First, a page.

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. 2017 Nov 21;114(47):12472-12477.
doi: 10.1073/pnas.1708907114. Epub 2017 Nov 6.

Enzyme Stabilization via Computationally Guided Protein Stapling

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Enzyme Stabilization via Computationally Guided Protein Stapling

Eric J Moore et al. Proc Natl Acad Sci U S A. .
Free PMC article


Thermostabilization represents a critical and often obligatory step toward enhancing the robustness of enzymes for organic synthesis and other applications. While directed evolution methods have provided valuable tools for this purpose, these protocols are laborious and time-consuming and typically require the accumulation of several mutations, potentially at the expense of catalytic function. Here, we report a minimally invasive strategy for enzyme stabilization that relies on the installation of genetically encoded, nonreducible covalent staples in a target protein scaffold using computational design. This methodology enables the rapid development of myoglobin-based cyclopropanation biocatalysts featuring dramatically enhanced thermostability (ΔTm = +18.0 °C and ΔT50 = +16.0 °C) as well as increased stability against chemical denaturation [ΔCm (GndHCl) = 0.53 M], without altering their catalytic efficiency and stereoselectivity properties. In addition, the stabilized variants offer superior performance and selectivity compared with the parent enzyme in the presence of a high concentration of organic cosolvents, enabling the more efficient cyclopropanation of a water-insoluble substrate. This work introduces and validates an approach for protein stabilization which should be applicable to a variety of other proteins and enzymes.

Keywords: Rosetta macromolecular modeling; computational protein design; myoglobin; noncanonical amino acids; protein thermostabilization.

Conflict of interest statement

The authors declare no conflict of interest.


Fig. 1.
Fig. 1.
Computational design approach. (A) Stapling reaction between the noncanonical amino acid O-2-bromoethyl tyrosine and cysteine resulting in a chemically stable thioether bond. (B) Structure of Mb (Protein Data Bank ID code 1JP9) highlighting helices A–H (Left). The active-site heme group and metal-coordinating histidine residue are shown as sticks. Conformational ensemble of the modeled thioether linkage used to find compatible locations for stapling (Right). (C) Models showing locations of covalent staples between A–H and B–G helices in designs sMb1 through sMb9.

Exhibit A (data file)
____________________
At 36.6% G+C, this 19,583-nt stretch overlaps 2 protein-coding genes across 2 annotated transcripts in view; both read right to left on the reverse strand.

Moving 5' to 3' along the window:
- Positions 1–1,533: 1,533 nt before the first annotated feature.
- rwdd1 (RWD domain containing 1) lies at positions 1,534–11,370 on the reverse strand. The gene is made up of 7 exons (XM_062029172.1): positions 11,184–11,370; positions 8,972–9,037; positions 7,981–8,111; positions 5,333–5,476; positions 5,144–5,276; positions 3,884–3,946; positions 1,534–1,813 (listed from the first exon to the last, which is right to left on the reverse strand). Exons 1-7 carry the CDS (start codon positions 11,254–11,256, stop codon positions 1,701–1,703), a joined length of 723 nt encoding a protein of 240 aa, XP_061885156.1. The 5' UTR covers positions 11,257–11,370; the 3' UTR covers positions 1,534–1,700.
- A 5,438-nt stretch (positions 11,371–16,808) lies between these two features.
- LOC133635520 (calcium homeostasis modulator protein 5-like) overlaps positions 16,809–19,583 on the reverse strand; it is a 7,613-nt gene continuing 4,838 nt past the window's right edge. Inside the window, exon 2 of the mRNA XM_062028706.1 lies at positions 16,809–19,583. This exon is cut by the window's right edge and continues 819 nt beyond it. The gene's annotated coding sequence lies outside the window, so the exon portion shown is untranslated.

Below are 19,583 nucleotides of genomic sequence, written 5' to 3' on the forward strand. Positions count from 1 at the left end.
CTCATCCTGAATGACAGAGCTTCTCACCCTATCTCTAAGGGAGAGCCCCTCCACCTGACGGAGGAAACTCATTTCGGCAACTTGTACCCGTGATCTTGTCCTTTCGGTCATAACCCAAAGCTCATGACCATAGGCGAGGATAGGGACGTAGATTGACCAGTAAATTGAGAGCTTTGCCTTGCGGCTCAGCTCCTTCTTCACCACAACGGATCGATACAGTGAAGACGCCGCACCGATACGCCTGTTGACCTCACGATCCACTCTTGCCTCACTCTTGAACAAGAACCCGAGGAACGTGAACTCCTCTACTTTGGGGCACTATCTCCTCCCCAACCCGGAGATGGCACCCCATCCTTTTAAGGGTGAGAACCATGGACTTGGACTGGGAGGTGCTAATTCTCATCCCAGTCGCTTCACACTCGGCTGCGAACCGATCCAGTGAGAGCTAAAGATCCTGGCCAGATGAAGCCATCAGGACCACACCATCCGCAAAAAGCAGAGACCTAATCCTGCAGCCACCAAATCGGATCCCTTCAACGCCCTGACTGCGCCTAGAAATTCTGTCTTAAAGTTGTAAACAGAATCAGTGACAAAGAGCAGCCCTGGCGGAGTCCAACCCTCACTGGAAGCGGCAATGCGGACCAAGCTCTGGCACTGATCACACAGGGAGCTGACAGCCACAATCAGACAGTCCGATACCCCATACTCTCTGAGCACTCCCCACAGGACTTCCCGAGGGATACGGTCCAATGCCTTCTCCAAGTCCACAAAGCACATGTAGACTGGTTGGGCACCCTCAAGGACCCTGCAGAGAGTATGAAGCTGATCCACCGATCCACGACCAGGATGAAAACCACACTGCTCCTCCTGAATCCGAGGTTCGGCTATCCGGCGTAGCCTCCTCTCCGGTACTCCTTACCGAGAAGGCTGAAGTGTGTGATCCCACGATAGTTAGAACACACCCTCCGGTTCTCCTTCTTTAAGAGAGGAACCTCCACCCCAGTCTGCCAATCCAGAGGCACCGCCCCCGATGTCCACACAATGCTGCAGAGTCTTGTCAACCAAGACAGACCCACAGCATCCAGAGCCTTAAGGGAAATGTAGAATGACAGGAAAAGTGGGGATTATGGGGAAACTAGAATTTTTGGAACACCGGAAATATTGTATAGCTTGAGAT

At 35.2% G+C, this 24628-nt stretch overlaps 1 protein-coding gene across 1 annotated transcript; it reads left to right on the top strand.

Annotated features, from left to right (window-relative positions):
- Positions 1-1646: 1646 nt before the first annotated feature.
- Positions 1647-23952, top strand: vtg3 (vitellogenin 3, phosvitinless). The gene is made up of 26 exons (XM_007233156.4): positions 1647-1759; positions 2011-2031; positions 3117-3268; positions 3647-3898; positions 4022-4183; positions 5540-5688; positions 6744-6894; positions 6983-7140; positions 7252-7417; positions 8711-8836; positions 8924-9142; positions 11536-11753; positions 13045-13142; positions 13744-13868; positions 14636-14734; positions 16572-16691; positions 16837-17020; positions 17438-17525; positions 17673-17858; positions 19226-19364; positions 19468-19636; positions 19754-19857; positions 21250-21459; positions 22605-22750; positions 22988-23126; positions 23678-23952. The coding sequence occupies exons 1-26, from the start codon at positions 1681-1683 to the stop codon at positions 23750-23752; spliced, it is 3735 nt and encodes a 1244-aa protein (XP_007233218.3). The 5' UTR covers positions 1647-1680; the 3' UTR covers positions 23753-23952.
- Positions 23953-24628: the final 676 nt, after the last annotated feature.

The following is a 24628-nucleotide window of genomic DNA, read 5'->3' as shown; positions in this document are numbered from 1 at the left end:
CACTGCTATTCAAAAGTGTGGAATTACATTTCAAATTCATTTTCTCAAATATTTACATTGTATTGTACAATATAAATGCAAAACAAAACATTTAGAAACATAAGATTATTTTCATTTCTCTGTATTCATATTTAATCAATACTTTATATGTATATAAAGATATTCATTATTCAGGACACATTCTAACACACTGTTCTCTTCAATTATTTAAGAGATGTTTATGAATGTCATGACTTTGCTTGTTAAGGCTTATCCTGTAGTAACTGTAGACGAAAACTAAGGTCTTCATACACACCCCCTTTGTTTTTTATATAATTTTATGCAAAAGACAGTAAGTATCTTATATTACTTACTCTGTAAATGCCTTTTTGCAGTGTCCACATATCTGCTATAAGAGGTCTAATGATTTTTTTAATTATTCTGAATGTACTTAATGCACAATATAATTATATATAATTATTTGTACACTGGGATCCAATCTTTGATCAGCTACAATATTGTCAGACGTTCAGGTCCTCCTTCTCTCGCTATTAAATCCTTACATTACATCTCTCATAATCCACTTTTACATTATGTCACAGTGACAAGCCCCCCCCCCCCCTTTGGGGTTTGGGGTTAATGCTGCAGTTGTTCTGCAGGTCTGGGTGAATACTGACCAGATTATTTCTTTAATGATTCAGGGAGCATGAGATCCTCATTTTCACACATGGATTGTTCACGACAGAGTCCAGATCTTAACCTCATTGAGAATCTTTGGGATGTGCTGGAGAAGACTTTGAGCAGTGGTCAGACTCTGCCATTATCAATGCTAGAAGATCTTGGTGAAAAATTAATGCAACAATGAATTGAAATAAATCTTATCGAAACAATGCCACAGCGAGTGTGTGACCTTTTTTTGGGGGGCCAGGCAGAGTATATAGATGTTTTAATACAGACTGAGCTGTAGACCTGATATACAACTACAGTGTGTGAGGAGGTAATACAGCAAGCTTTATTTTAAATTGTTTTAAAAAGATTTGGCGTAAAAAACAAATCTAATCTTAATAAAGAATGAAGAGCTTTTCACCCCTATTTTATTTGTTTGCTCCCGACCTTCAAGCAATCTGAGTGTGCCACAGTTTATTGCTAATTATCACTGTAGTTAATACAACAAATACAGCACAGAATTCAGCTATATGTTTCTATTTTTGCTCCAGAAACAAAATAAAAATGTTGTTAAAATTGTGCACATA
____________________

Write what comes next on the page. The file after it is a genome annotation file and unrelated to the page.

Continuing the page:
Fig. 2.
Fig. 2.
Characterization of stapled Mb(H64V,V68A) variants (sMb variants). (A and B) SDS/PAGE gel (A) and MALDI-TOF MS spectrum (B) of Mb(H64V,V68A) and representative sMb variants. c, cross-linked; c(2×), doubly cross-linked; nc, not cross-linked. Calculated masses: Mb(H64V,V68A): 18,474 Da; sMb2 (c): 18,500 Da; sMb4 (c): 18,472 Da; sMb5 (c): 18,594 Da; sMb10 [c(2×)]: 18,621 Da; sMb13 [c(2×)]: 18,612 Da. (C) Thermal denaturation curves for Mb(H64V,V68A) and selected stapled variants as measured via CD at 220 nm (Tm determination). (D) Heat-induced inactivation curves (heme loss) for the same proteins as determined by decrease of Soret band signal (408 nm) after incubation (10 min) at variable temperatures (T50 determination). See SI Appendix, Figs. S5–S7 for additional data. (E and F) Catalytic activity (E) and enantioselectivity (F) of Mb(H64V,V68A) and stapled variants in styrene cyclopropanation reactions with EDA in buffer only and in the presence of 30% vol/vol ethanol. Relative activities refer to normalized catalytic turnovers (TON) relative to TON measured with Mb(H64V,V68A) in buffer only reactions. See SI Appendix, Figs. S10–S12 for related data with other organic cosolvents. Rel Int, relative intensity.

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